Alan Titchmarsh speaks about the importance of horticulture

November 26th, 2012 by Richard Lord

Alan Titchmarsh visited Guernsey recently at the invitation of St Sampson’s High School and Le Murier School to spend time with the students and share his knowledge of horticulture and growing plants.

“In the summer of 2012 our students achieved fabulous results so we wanted to celebrate their achievement by getting in a high profile celebrity, and the celebrity we knew was Alan Titchmarsh because the school’s deputy head, Kathryn Clark is Alan’s sister,” Annabel Bolt, headteacher of St Sampson High School, said.

“Alan gave out the cups and made a speech at the presentation evening, and helped the school raise much needed funds by hosting two events. The students were excited to meet him,” she said.

The money he helped raise will be used by Home School Link for the benefit of the Baubigny schools.

Alan Titchmarsh at the Baubigny Schools on 23 November 2012 (click image to expand - ©RLLord)

During Alan Titchmarsh’s visit to the schools he helped the students dig-in some plants on school property, and took time to speak with Sustainable Guernsey.

“You fly over Guernsey, and there it is, this jewel in the ocean, mild climate, wonderful land for growing things,” Alan Titchmarsh said.

“But it is sad that there are so many derelict greenhouses.”

One of Guernsey's many abandoned and overgrown greenhouses (click image to expand - ©RLLord)

“It seems to me absurd but it’s not Guernsey’s fault.”

“It is the fault of the bizarre economic system, which skews everything, which means that it is cheaper to buy in food from thousands of miles away than to grow them on your doorstep. Something must be wrong with a system like that,” he said.

“An island like this could so easily be self-sufficient in terms of much of its agriculture and horticulture.”

“It needs tremendous support from the locals who value it, but it needs to be done economically,” he said.

“You can’t expect people to pay twice as much for a local product when stuff is being imported at half the price. So that is the imbalance. But we do owe it to our local farming and growing community to support them – to buy their produce and encourage them to be sustainable in this day and age.”

And by buying locally produced food, “you’re getting food fresher, and it tastes better, and you know you are supporting a local grower. It is not a case of being xenophobic – it’s being tremendously supportive of your local growing industry.”

However, growers have to adapt too. “It’s no longer enough for them to follow a trend. They have to be proactive and create demand for their products,” he said.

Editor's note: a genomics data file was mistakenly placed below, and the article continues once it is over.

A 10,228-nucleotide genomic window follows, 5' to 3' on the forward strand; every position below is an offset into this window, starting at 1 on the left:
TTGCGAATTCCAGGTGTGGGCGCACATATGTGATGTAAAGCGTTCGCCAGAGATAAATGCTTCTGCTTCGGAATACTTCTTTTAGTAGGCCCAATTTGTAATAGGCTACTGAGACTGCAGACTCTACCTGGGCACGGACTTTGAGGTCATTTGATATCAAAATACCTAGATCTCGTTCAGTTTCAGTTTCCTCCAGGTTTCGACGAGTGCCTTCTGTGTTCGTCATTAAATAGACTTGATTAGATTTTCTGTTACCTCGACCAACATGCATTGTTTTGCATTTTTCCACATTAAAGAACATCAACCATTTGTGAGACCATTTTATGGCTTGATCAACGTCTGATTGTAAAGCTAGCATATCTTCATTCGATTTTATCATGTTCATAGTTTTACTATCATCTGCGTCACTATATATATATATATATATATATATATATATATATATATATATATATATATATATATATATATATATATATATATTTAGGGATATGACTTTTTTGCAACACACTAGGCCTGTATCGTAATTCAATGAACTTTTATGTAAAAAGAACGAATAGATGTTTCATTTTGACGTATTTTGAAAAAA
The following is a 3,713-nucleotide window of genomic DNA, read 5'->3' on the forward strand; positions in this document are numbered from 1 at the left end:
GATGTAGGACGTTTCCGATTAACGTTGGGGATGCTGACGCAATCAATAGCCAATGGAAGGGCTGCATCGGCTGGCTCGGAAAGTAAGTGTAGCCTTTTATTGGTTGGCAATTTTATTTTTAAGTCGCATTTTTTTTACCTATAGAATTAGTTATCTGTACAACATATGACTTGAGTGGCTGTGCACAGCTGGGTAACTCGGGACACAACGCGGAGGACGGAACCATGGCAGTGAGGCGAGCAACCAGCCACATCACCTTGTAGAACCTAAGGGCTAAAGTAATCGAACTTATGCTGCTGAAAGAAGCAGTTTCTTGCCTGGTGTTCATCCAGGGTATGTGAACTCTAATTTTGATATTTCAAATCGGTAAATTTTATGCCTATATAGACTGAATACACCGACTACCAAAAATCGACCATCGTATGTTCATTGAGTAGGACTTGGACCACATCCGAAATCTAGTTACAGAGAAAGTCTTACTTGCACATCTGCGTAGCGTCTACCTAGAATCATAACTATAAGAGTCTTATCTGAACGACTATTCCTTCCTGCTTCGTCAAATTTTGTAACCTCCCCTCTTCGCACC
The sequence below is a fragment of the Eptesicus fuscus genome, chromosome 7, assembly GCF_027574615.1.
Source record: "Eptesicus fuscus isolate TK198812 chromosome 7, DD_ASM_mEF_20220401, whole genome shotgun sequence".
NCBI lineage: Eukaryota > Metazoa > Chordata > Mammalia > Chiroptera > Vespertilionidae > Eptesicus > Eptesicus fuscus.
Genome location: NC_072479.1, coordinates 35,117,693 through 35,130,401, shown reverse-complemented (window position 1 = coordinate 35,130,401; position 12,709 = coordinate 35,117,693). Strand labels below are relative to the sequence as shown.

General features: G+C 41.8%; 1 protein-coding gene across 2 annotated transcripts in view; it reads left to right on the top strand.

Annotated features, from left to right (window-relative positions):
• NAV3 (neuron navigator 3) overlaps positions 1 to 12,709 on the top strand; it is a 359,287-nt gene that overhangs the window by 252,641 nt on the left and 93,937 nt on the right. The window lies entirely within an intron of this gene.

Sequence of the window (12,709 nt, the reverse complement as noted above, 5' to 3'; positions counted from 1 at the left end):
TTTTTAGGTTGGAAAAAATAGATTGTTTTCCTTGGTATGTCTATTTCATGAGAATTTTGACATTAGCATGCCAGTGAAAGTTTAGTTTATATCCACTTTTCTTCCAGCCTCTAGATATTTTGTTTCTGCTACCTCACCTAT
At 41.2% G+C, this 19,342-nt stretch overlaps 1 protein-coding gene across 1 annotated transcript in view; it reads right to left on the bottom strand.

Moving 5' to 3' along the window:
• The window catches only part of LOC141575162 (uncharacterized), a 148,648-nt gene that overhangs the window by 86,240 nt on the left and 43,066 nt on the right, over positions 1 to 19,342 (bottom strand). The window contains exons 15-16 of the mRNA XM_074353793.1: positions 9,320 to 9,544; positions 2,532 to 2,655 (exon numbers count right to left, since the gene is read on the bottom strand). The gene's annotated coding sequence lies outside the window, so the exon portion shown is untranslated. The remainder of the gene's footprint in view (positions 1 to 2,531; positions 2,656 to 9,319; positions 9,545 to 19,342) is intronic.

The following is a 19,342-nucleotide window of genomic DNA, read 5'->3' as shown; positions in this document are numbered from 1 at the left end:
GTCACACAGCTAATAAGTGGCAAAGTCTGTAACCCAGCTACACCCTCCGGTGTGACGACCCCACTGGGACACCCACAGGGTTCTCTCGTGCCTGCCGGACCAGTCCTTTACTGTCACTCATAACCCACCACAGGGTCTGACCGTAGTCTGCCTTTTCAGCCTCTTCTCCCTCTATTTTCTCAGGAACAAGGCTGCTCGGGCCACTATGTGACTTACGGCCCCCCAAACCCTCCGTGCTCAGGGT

Alan Titchmarsh helped with the planting of a new plant bed at St Sampson High School (click image to expand - ©RLLord)

“Gardening is for everybody. Without things that grow we wouldn’t be here; we would die. It’s important that everybody regardless of their academic skills – the high end of the academic spectrum and the lower end where I found myself at the beginning of my life – learns how to garden and grow plants. It is important and it is also incredibly fulfilling and therapeutic for everybody.”

“Anybody who gets involved with gardening realises its therapeutic properties. Even if you’re a high flying, high powered business man or woman, to get out in the garden and grow things – it’s like a safety valve.”

“You suddenly realise that this is real life, and people say ‘isn’t it wonderful escapism in the garden’.”

“Well, it is an escape to reality. This is the real world. What happens on the TV news every night is something we have imposed on the world. Outside, the trees come into leaf every year, they thrive, they drop their leaves, winter comes, that’s the yearly cycle, that’s reality, and we’re losing touch with it, and it pains me,” he said.

Alan Titchmarsh helped Baubigny school students plant Pennisetum setaceum (on the left) in a bed near one of the entrances to the Baubigny schools (click image to expand - ©RLLord)

“I am working with the Royal Horticultural Society to get gardening into primary schools. We have got 15,000 schools in the mainland on this scheme, but it still isn’t in secondary schools to any great degree.”

“Horticulture is a life skill that we all need regardless of our academic achievement. It is a crying shame when facilities such as glasshouses aren’t used and aren’t given to people to take the opportunity to learn how to grow things,” he said.

Alan Titchmarsh helps a student plant Teucrium chamaedrys in a bed at the entrance to Baubigny Schools (click image to expand - ©RLLord)

Asked about climate change he said “there’s no denying that our climate is altering for various reasons.”

“We have to be careful about not being alarmist about it because our climate has always changed, but we must not exacerbate the change.”

“There is a danger that we exacerbate it. To what degree I am uncertain because we have always had problems in this country with our weather – too wet, too dry, too hot, too cold – that’s going to happen.”

“The important thing is that gardeners and growers are tenacious and patient, and stick at it.”

“A bad year will usually be followed by a better year. We have got to keep growing. We have not got to let one odd wet summer, and it’s been a very wet and dispiriting summer, put us off growing things.”

“It has always been tough to grow.”

“I have never known a farmer say ‘we had a great year last year’.”

“They’ll never admit to it so we have got to just keep at it and realise it is still important,” he said.

Alan Titchmarsh plants Teucrium chamaedrys with a student (click image to expand - ©RLLord)


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